Below are some of the most frequently asked questions patients have about orthodontics, orthodontists and related oral health issues. If you have any other questions, or would like to schedule an appointment, we would love to hear from you.
Click on a question below to see the answer.
Orthodontics is the branch of dentistry that specializes in the diagnosis, prevention and treatment of dental and facial irregularities. The technical term for these problems is “malocclusion,” which means “bad bite.” The practice of orthodontics requires the professional skill in the design, application and control of corrective appliances (braces) to bring teeth, lips and jaws into proper alignment and achieve facial balance.
You already know that braces straighten teeth. But what you may not know is that a beautiful smile is just one of the benefits orthodontics has to offer. Bringing teeth, lips and jaws into proper alignment not only produces a great smile, but a healthy one as well. Straight teeth simply function better and are easier to clean.And last but far from least is the increased confidence and self-esteem that a healthy smile provides. This psychological benefit can be a significant factor in the decision to undergo treatment and is often listed as a patient’s #1 treatment goal. A beautiful smile is a pleasure to own and a pleasure to see.
So remember: an attractive smile is just the start. Improved oral health and general well-being are important treatment goals as well.
Your orthodontic specialist is a dental specialist in the diagnosis, prevention and treatment of dental and facial irregularities. Orthodontic specialists, known as orthodontists, must first attend college or University to earn an undergraduate degree, then complete a 4 year professional program at a dental school in a University accredited by the Canadian Dental Association. They must then successfully complete an additional post-graduate residency program of at least two to three academic years of advanced education in orthodontics in a University, again accredited by the CDA. This advanced training includes such diverse studies as genetics, embryology, human growth and development, and biophysics. Only dentists with this advanced specialty education can present themselves as orthodontic specialists (orthodontists).
Orthodontic specialists are the dental specialists who correct dental and facial irregularities, day in and day out. An orthodontic specialist is expert at moving teeth, helping jaws develop properly and working with the patient to help make sure the teeth stay in their new positions.
Canadian Association of Orthodontists (CAO) members are uniquely qualified to correct “bad bites.” The Canadian Dental Association requires orthodontic specialists to have at least two years of post-doctoral, advanced specialty training in orthodontics in an accredited program, after graduation from college and then dental school.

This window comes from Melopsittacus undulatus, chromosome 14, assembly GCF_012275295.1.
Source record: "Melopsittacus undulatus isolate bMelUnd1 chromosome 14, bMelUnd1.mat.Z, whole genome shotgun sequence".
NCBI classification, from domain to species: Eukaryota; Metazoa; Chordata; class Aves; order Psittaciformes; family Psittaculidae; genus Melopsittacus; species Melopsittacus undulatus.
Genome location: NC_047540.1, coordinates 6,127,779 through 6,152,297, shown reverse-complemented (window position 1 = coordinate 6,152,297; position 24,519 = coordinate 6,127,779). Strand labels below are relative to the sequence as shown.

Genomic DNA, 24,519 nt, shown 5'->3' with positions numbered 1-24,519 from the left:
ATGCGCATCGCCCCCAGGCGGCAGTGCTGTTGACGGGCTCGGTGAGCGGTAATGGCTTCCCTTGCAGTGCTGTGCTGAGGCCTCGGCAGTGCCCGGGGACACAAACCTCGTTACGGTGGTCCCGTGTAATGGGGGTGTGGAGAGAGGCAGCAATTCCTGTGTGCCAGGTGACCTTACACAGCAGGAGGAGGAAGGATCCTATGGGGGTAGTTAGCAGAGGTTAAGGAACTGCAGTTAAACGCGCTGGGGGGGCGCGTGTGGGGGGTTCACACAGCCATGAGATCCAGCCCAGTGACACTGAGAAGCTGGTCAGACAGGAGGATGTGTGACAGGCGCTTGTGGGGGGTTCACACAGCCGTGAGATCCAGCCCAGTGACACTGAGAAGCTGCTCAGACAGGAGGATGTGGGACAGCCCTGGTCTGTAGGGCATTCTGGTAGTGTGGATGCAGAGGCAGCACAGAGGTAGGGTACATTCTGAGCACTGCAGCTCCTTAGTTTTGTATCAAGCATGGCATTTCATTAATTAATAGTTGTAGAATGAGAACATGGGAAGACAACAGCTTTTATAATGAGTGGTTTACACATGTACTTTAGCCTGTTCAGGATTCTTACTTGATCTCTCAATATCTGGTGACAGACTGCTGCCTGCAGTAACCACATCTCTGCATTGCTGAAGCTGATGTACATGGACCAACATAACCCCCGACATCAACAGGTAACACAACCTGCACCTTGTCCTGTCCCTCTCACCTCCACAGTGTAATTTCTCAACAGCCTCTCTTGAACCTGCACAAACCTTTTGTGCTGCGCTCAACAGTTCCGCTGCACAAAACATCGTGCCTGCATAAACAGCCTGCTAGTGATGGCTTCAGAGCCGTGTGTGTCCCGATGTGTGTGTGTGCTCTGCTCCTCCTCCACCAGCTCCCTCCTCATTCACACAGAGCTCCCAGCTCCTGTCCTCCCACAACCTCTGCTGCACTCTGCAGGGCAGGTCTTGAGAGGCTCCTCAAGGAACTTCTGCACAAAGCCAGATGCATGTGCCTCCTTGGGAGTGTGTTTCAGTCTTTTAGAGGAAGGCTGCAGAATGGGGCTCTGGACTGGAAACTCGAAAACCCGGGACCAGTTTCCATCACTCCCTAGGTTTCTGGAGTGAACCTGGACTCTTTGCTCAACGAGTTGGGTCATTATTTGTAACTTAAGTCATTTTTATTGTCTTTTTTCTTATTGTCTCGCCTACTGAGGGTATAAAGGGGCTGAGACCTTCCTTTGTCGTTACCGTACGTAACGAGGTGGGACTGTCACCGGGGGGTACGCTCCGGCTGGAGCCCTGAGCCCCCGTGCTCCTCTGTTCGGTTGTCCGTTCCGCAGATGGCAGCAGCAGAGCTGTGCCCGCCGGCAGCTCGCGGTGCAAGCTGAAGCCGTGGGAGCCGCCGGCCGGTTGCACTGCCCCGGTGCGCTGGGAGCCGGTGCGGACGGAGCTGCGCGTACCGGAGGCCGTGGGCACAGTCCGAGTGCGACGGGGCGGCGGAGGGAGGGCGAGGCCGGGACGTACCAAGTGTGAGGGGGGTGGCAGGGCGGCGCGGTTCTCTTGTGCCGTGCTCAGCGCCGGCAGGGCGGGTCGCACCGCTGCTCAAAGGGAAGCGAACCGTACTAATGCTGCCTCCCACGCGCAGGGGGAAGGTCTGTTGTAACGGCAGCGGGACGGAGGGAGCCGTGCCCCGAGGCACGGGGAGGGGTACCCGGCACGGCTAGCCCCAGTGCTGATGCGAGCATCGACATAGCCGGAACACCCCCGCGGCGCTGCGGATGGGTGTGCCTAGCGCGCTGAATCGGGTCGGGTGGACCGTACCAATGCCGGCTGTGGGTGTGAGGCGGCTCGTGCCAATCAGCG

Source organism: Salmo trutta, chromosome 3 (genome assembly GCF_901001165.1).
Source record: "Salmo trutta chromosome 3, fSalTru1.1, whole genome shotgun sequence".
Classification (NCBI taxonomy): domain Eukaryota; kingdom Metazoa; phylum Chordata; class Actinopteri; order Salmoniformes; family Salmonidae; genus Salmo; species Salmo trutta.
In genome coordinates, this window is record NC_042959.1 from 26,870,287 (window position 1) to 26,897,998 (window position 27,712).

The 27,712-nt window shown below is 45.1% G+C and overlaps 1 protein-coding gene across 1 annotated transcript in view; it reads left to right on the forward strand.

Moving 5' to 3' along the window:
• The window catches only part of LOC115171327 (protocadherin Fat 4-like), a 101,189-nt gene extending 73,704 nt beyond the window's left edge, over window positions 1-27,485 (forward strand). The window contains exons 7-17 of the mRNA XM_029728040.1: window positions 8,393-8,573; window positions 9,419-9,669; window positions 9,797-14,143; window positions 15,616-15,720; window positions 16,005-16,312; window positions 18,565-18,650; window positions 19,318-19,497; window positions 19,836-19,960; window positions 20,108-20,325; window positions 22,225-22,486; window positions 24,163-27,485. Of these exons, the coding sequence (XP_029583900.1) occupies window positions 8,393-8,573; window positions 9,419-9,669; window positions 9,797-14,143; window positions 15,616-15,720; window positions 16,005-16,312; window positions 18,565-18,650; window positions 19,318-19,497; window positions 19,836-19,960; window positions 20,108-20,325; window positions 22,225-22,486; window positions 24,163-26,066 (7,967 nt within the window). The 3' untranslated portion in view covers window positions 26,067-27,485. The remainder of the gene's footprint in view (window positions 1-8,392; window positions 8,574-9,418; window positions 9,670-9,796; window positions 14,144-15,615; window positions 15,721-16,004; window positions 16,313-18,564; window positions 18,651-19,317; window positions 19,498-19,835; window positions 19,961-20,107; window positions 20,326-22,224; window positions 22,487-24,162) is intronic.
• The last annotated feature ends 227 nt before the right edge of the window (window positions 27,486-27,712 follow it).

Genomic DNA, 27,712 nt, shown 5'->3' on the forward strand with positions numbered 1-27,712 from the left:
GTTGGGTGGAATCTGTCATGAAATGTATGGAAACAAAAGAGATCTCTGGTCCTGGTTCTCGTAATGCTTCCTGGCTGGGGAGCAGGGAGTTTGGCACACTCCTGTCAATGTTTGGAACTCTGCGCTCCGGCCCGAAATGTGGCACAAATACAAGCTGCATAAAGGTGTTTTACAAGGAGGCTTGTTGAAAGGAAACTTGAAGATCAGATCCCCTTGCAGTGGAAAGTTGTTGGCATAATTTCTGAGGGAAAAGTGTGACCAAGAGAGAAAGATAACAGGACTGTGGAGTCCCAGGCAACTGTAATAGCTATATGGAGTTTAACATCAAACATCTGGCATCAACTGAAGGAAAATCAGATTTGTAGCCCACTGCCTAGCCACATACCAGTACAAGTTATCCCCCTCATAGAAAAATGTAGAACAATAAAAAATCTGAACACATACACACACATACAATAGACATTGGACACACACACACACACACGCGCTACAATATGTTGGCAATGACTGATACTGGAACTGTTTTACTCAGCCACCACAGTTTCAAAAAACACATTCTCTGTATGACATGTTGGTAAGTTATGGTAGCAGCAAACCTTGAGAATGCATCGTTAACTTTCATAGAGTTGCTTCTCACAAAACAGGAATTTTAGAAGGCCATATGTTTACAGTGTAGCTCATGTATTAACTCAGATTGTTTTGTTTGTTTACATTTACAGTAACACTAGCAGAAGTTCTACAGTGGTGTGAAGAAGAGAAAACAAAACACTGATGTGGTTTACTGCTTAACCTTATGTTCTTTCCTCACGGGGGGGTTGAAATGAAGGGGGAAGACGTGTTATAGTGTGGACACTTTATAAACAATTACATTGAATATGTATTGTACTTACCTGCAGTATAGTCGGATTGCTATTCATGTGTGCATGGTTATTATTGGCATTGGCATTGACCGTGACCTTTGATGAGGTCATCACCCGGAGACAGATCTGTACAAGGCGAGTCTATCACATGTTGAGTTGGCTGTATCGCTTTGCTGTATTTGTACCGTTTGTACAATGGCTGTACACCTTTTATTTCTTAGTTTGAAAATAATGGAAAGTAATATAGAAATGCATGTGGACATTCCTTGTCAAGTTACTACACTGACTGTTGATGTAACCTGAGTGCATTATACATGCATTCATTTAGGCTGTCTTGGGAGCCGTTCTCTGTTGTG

At one time, most people believed braces were “just for kids.” The fact is, that of the thousands of Canadians now in orthodontic treatment, more than one of every four is over 21. Because the basic process involved in moving teeth is the same in adults as in children, orthodontic treatment can usually be successful at any age. The health of the teeth, the gums and the supporting bones will also determine the prospects for improvement.
So who can benefit? Most anyone, really. The truth is you’re never too old to be your best. Regardless of age, orthodontic treatment is always a change for the better.
The American Association of Orthodontists recommends that every child should see an orthodontic specialist no later than age 7. In some cases, this could be as young as 2 or 3. Many orthodontic problems are easier to correct if detected early rather than waiting until jaw growth has slowed. Early treatment may mean a patient will avoid surgery or other more serious corrections later in life.
No. Because healthy teeth can be moved at any age, an orthodontic specialist can improve the smile of practically anyone – in fact, orthodontic specialists regularly treat patients in their 50s, 60s and older!
Yes, keeping your teeth and braces (or other appliances) clean requires a little more effort on your part. Your orthodontist will explain how to brush and floss, how often to brush and floss, and give you any special instructions based on the kind of orthodontic treatment you are having. Be sure to follow your orthodontist’s dental hygiene prescription to get the best results possible. Check with your orthodontist about dental products and tools that might be helpful.
In general, patients with braces must be careful to avoid hard, sticky, chewy and crunchy foods. They should also avoid chewing on hard objects like pens, pencils and fingernails. And never chew ice. It’s much too hard on your teeth – even without braces.
Also be sure to see your family dentist for a professional cleaning and check-up at least every six months during your orthodontic treatment, or more often, if recommended.
Yes, but make sure you wear a protective mouth guard. Ask your orthodontist to recommend the right kind of mouth guard while you are having orthodontic treatment. Keep your smile beautiful after treatment and wear a mouth guard at every practice and every game.
With practice and a period of adjustment, braces typically do not interfere with the playing of wind or brass instruments.
The ads you are seeing may be for veneers. They cover crooked teeth and mask the problem, but do not address the structure in the mouth or how the upper and lower teeth meet. Veneers are not permanent. Many require removal of significant amounts of tooth enamel.
Orthodontic treatment is far more than simply treating how teeth look. It’s about aligning teeth and jaws so that they meet and function effectively. It just so happens that when teeth and jaws are functioning well, they look good, too.